I’ve learned a lot from many wirework artists
My work is much simpler than Sarah’s. I don’t do as much layering, and my wirework tends to play more of a supporting role in my designs. Whereas with Sarah, her wirework is definitely the star. And it apparently took all of that exposition for me to finally get to my point.
The thing that sets wire weaving apart from wire wrapping, in my mind, is the textures. And those textures, which are created by weaving, are central to wire weaving design. Large segments of wire woven jewelry consist of woven elements. And those woven elements are balanced with bare or lightly coiled wires.
A Stunning Example of Wire Weaving
The Lillium bracelet is a classic Sarah Thompson design, which she generously shares in her latest book, Woven in Wire. Much like Lena Sinelnik and Ivona Posavi Pšak, Sarah is a master designer. She also has a very distinct style that is immediately recognizable on sight. She works almost exclusively with sterling and fine silver wires. And she uses a broad range of wire gauges to achieve the striking lines that are characteristic of her style.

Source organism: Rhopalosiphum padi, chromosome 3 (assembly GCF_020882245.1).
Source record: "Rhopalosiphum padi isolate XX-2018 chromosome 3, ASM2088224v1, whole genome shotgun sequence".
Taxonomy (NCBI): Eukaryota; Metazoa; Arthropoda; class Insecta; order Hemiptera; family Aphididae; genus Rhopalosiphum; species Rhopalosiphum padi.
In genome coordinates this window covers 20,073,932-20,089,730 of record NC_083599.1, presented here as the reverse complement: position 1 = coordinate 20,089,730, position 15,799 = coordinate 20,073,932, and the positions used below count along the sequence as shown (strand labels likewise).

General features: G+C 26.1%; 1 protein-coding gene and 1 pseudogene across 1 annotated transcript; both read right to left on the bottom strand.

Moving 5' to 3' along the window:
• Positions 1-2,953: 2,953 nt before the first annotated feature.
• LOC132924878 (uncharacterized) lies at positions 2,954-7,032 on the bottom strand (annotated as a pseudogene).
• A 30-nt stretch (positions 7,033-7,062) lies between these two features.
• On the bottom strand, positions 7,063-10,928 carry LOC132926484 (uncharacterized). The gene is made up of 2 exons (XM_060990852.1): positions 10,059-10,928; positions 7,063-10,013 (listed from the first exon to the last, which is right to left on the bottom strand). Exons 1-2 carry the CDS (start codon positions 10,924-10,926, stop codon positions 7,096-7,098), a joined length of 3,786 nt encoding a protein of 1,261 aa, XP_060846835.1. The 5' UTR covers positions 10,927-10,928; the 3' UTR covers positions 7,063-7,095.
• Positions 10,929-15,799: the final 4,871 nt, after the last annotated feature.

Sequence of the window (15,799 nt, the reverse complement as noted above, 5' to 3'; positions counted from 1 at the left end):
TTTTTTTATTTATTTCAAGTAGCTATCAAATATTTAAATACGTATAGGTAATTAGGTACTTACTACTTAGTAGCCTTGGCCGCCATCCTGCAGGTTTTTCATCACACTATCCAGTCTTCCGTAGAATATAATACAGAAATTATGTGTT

As you explore Sarah’s work, you’ll also find that she enjoys playing with fire. I suspect her love of silver has a lot to do with the fact that silver plays well with fire. Much more so than any other jewelry wire alloy.
The tutorial that I chose to feature in this article is
Every time I’ve sat down to study one of Sarah’s tutorials, I’ve learned something. The same can be said for her books, her bracelet course, and her magazine features. I’ve become not just a better designer, but also a better engineer by studying Sara’s work.